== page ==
- WikiLeaks and its media partners used software developed by an independent non-government organisation (NGO) to redact information that could identify individuals from 400,000 classified documents on the Iraq war, a court heard today.
- New Zealand investigative journalist and author Nicky Hager said that WikiLeaks’ publication of a video showing a US helicopter firing on civilians, along with the publication of secret war logs, ‘electrified’ the world to civilian deaths.
- WikiLeaks founder Julian Assange was offered a “win-win” deal that would allow him “to get on with his life” and benefit US president Donald Trump.
- Khalid El-Masri said that disclosures by WikiLeaks showed that the US had intervened in a German judicial investigation into his torture and kidnapping by the CIA.
- Trump supporter Cassandra Fairbanks was given advanced details of US plans to oust Wikileaks founder Julian Assange from the Ecuadorian Embassy and to arrest him for over documents leaked by former soldier Chelsea Manning.
- WikiLeaks published unredacted cables after password was disclosed in book by Guardian journalist David Leigh.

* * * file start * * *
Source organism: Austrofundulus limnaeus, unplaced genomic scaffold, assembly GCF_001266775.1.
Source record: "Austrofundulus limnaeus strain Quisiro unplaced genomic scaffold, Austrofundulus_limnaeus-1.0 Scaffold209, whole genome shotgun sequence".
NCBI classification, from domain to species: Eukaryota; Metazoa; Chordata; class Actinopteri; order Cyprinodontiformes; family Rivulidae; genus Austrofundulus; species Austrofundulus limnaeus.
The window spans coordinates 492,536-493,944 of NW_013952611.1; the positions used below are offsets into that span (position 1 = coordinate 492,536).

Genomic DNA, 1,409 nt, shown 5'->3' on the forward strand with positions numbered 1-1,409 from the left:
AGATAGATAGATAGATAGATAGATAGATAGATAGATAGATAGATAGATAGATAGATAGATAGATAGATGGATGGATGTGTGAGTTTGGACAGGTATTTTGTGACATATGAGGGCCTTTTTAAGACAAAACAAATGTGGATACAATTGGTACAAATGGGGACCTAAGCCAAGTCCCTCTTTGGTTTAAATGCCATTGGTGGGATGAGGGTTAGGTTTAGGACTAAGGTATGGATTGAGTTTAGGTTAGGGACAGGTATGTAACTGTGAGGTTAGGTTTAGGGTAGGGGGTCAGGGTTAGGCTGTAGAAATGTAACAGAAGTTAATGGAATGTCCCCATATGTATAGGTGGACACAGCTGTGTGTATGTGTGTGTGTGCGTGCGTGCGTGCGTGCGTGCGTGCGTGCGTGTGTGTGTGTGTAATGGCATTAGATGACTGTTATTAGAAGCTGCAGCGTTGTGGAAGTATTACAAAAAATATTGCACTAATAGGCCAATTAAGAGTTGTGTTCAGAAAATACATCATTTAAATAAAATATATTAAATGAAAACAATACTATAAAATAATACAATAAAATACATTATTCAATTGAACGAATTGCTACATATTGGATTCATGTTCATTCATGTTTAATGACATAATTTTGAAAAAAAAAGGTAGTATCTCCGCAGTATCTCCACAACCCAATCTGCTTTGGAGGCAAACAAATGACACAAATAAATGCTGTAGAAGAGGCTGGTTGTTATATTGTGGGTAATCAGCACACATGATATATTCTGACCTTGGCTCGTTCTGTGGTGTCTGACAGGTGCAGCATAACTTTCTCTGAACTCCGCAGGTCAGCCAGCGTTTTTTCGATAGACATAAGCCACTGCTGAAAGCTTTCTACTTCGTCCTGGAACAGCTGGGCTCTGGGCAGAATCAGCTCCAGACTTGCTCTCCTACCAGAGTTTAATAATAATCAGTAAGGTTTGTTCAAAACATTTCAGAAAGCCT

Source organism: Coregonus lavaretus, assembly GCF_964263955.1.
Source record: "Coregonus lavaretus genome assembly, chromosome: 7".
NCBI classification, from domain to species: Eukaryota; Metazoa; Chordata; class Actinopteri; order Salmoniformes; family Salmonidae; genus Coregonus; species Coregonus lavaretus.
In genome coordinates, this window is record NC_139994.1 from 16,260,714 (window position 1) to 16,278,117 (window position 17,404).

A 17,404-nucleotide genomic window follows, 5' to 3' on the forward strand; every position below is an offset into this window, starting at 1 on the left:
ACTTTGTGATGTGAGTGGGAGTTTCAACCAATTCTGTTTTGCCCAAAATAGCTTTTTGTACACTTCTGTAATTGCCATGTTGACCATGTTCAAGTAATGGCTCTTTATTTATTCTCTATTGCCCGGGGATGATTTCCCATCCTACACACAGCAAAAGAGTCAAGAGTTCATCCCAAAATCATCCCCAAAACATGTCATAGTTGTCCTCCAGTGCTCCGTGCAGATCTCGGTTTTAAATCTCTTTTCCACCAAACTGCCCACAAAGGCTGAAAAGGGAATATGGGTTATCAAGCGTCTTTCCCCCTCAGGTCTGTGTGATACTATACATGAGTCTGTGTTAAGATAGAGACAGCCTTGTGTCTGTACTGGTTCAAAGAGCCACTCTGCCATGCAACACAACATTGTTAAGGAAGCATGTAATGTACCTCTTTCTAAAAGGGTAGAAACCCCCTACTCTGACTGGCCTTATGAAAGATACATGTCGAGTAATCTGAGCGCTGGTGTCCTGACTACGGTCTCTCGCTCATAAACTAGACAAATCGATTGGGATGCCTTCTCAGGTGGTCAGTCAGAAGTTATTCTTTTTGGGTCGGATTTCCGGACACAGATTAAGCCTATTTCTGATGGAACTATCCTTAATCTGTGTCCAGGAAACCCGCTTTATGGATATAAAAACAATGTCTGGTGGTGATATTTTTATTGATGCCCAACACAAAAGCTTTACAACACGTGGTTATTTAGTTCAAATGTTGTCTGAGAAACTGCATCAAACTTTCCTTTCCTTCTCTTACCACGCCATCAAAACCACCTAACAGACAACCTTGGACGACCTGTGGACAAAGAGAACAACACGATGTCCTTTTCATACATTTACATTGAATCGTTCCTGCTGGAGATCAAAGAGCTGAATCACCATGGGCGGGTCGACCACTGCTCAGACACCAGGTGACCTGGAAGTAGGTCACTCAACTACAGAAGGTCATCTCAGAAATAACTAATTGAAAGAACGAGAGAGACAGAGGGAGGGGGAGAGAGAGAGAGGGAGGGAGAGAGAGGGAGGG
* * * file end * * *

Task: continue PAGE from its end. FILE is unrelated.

- Julian Assange is on the autistic spectrum and has a history of depression that would put him at risk of suicide if he is extradited to a US prison.
- Nigel Blackwood, NHS consultant psychiatrist, told the Old Bailey court that although WikiLeaks founder Julian Assange had ‘moderate depression’ and autistic traits it was ‘not unjust’ extradite him.
- Forensic expert questions US claims that Julian Assange conspired to crack military password.
- WikiLeaks founder would be held in a cell the size of a parking space for 22 or 23 hours a day without contact with other inmates before trial.
- WikiLeaks founder Julian Assange would be held alongside convicted terrorist Abu Hamza in a supermax federal prison in Colorado, isolated from other prisoners, if he is extradited to the US, Old Bailey told.
- Two former employees of UC Global, which provides security services to the Ecuadorian Embassy in London, claim the company shared surveillance footage with the US of the WikiLeaks founder meeting with lawyers and other visitors.
- WikiLeaks disclosures led to ‘revelations of extraordinary journalistic importance’ about detention in Guantanamo Bay and civilian casualties in Iraq and Afghanistan.